6 Surprising Things That Can Influence Your Dreams
By Aatif Zubair, Delhi Technological University, India
What goes into creating dreams is a subject of great interest to almost everyone—including scientists. Here are some things which they've discovered can influence what happens after you close your eyes.
1. Sleeping on your belly gives you erotic dreams
People who sleep on their fronts are way more likely to have erotic dreams compared to those who go to sleep in other positions. According to a study, people who sleep on their tummy tend to get short of breath at night, and because of that, they often get dreams of wild sex. The people who sleep in such a position often experience racier dreams, like those involving being “tied up” or “locked up.” Another interesting fact to note is that most people who have experienced such dreams report that they also often involve a really famous personality.
2. Nightmares can be Shared/Genes influence your nightmares
Identical twins may usually have the same interests and habits, but scientists have discovered that their genetic basis is much stronger than anyone can imagine. It’s so strong that they can even experience nightmares on almost the same frequency. In a large study that involved nearly 2700 identical twins and 4200 non-identical twins, scientists found that identical twins are twice as likely to have the trait of having frequent nightmares as fraternal twins, which is both awesome and slightly creepy.
3. Earth’s magnetic field triggers weird dreams
It's possible that the Earth’s magnetic field has a profound effect on dreams in people. Psychologist Darren Lipnicki has been recording his dreams for over eight years and concluded that low geomagnetic activity caused weirder dreams, but when the geomagnetic activity was high, the dreams got more normal and sensible. His findings are strictly anecdotal but have provided the impetus for further controlled studies.
4. Black and white television gives you black and white dreams
Trying to think of a world in black and white might sound impossible, but some people actually do so in their dreams. A study published in 2008 by psychology student Eva Murzyn at the University of Dundee has shown that the type of television you watched as a child has a profound effect on the color of your dreams. Murzyn found that her respondents aged 55 and over had colorless dreams 20 percent of the time, leading her to believe that children who were exposed to black-and-white film and TV from ages three to 10 are more likely to dream in greyscale throughout their life. Other studies have shown that since the 1960s, 83 percent of the population dreams in color, a timeline that coincides with the advent of color TV—so it is possible that media has as much influence on our subconsciousness as life experience.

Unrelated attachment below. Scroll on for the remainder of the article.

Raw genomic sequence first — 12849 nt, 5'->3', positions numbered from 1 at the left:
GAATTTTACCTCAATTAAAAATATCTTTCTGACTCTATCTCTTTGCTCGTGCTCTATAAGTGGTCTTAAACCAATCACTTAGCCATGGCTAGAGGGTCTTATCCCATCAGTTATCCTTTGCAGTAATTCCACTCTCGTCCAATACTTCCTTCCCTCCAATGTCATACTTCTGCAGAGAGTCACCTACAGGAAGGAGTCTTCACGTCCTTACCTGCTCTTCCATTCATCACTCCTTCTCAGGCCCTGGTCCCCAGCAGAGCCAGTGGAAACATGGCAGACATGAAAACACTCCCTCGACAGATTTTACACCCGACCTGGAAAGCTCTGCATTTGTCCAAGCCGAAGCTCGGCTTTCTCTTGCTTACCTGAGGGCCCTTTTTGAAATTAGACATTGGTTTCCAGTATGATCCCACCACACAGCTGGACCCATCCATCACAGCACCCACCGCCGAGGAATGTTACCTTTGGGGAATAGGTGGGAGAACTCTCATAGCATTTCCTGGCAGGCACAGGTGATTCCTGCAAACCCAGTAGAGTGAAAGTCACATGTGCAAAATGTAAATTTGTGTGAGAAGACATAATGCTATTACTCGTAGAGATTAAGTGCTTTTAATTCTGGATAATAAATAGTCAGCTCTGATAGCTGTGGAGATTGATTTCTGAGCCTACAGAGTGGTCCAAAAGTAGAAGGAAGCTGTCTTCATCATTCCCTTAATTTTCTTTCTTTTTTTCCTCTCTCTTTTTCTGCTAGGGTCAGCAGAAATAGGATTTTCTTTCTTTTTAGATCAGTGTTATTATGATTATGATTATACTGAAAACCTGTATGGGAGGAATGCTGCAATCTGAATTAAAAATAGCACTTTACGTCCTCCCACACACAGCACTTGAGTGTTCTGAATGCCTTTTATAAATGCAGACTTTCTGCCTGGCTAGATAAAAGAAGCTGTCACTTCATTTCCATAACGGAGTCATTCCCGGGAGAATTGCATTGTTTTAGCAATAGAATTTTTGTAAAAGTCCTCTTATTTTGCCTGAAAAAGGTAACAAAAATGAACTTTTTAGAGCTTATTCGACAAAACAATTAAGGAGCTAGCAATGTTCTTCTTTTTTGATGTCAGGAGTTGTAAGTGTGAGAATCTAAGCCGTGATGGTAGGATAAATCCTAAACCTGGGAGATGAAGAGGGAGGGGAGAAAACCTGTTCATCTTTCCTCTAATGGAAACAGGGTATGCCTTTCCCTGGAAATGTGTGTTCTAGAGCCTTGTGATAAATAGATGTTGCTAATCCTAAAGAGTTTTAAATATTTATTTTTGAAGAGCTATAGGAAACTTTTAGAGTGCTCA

5. Different Cheeses affect your dreams
This might be a bit hard to digest, but a study has found out that different types of cheeses can affect your dreams. All cheeses contain an amino acid called tryptophan, which is helpful in normalizing sleep and reducing stress levels. A 2005 study conducted by the British Cheese Board discovered that the subjects who normally ate cheddar cheese dreamt more about celebrities; the people who ate Blue cheese (Blue Stilton) experienced bizarre dreams. Cheshire gave the best night's sleep, but it caused dreamlessness. The people who ate Red Lancashire had nostalgic dreams about their families and childhood and the ones who ate Blue Lancashire dreamt mostly about their work.
6. What you hear and smell influences your dreams
Our mind interprets the noise occurring around us while we’re asleep, and makes it a part of our dreams. This means that sometimes in our dreams we hear a sound from reality which is incorporated it a way that makes sense to our subconscious. For example, you may be dreaming that you are in a concert while your brother is playing a guitar during your sleep. In one study, researchers found that there was a significant difference between the dreams of the people who heard no music and the people who did. The ones who did hear reported that they had heard music in their dreams.
Even smells have an influence on dreams. Similar to noise, our brain interprets smells as a signal and incorporates it in dreams. For example, the scent of rose gave people pleasant dreams while the scent of rotten eggs gave weird dreams to people.